Wednesday, July 27, 2016

July 27, 1968 - Nashville 400

Music City USA. The Ryman Auditorium. Chet Atkins' and Owen Bradley's Nashville Sound. Printers Alley. And the Nashville fairgrounds - home of the Tennessee State Fair and Fairgrounds Speedway.

Throughout the 1960s, Nashville generally hosted one NASCAR Grand National race per season (though two were scheduled each year in 1964-65).  Richard Petty was looking to bank his fifth consecutive win at the track in the 1968 Nashville 400.

The King's - and by extension the Petty Enterprises team's - Nashville stats should have qualified him for a gold record. Gold record? Music City? OK, never mind, I'll see myself out...

From 1962 through 1967, the Petty Plymouth team won all seven races entered - two by Jim Paschal and five by Petty. For extra measure, Paschal won the 1961 race for car owner and Richard's uncle, Julian Petty, and Paschal and Petty picked up a couple of P2 finishes in races where a teammate won.

Petty fans likely thought another Nashville victory was King's for the taking. Apparently, the other drivers in the field didn't get that memo. Bobby Allison also didn't get the memo that drivers needed to wear their uniform for a promotional photo shoot.

Source: The Tennessean
Petty's car arrived in Nashville at the Mercury Motel on Murfreesboro Road with a slightly different look. The Mercury Motel was the traditional lodging spot for the Petty team (and a few other drivers) and the location for the Middle Tennessee Petty Fan Club Chapter Meeting.

The 43 Plymouth sported a white roof and C-pillars. The purpose of the white paint was allegedly to help cool the car a bit with the expected scorching July temps.

Credit: Mike "BigMike312" Hodges
The team also ran a white roof along with a white hood three weeks earlier in the Firecracker 400 at Daytona. Supposedly, the paint had some texture to it rather than a smooth coat. The idea was to help improve the flow of air over and around the car.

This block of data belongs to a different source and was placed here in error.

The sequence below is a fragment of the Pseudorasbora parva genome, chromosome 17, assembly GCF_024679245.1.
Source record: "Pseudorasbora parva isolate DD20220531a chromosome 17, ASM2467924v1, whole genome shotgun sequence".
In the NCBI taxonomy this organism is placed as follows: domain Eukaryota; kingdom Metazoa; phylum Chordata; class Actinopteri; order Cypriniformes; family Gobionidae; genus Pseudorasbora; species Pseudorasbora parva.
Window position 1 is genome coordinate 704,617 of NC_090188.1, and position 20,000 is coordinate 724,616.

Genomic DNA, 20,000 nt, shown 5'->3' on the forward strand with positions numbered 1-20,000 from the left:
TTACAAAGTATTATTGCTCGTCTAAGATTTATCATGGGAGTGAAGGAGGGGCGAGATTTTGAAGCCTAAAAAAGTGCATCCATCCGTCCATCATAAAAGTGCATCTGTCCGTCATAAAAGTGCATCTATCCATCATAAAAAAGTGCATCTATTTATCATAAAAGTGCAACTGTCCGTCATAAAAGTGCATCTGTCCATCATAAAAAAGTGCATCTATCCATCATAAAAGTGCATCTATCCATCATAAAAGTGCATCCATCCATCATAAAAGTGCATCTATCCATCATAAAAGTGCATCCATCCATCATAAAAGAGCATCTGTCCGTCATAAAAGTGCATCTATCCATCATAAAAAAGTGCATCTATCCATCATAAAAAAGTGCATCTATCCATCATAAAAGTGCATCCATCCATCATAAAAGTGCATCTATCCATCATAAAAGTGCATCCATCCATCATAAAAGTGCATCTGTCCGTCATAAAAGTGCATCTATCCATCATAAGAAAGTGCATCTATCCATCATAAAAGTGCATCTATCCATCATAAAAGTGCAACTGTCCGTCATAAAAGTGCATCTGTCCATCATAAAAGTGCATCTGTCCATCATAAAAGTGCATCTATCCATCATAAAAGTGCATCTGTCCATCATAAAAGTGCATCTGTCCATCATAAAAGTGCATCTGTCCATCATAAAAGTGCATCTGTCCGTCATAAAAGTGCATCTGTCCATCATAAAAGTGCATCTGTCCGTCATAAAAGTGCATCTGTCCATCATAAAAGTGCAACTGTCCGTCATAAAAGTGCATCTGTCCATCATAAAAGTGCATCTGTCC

The King picked up where he'd left off at the fairgrounds in 1967 by winning the pole. Bobby Allison qualified second in his Chevrolet, and David Pearson claimed the inside of the second row in third. Bobby Isaac and Elmo Langley rounded out the top five starters.

Jack Marlin - Coo Coo's brother and Sterling's uncle - qualified 14th and finished 10th in his one and only career GN/Cup start.

Courtesy of Russ Thompson
At the drop of the green, Petty's Hemi-powered Plymouth took off as if he knew a little something about how to get around the place. He led the first 131 laps before taking a breather for a pit stop.

After surrendering the lead to Pearson for a couple of laps, Petty went back to the point where he led for another 100-lap stretch. Because of an issue with how his carburetor was set, Petty ended up burning fuel at a quicker pace than Pearson's Holman Moody Ford. As a result, Petty made his second pit stop several laps earlier than Pearson - and under green. He lost a couple of laps during this stop but planned to get them back when Pearson's 17 had to stop.

As Pearson got ready to make his second stop around lap 250, the caution flew. This allowed him to get service from the Dick Hutcherson-led crew and maintain his lead over Petty. Once the green flag returned, Pearson was able to stay comfortably out front.

With about 100 laps to go, rain arrived - a typical occurrence on many muggy summer nights in middle Tennessee. The decision was made to red flag and then call the race official after 301 laps. Pearson was declared the winner, and Petty finished second three laps down to the winner.

The 1968 Nashville 400 was Pearson's only victory at at Nashville. The race was also the 24th of 63 times Petty and Pearson finished one-two.

Source: The Tennessean
Source: The Tennessean


  1. The blue & white combo on the #43 continues to look unusual after all these years. I was between my sophomore and junior year of college the summer of 1968. I had just bought a used 1963 Chevy (painted GM Daytona Metal Flake Blue) and bouught an AM radio at the junkyard to install in it. Good thing. Our local Richmond racing station was still daylight only and I could not pick up the Nashville radio broadcast from any affiliate on the radio in my bedroom. HOWEVER, when I went out to my recently acquired used Chevy with the junkyard radio and a big spring loaded Pep Boys antenna, I had my choice of several distant stations carrying the race. And that's how I listened to night races until the Richmond race station(WXGI) stopped being daylight only.

  2. "Gold record? Music City? Ok, never mind, I'll see myself out..." Hilarious!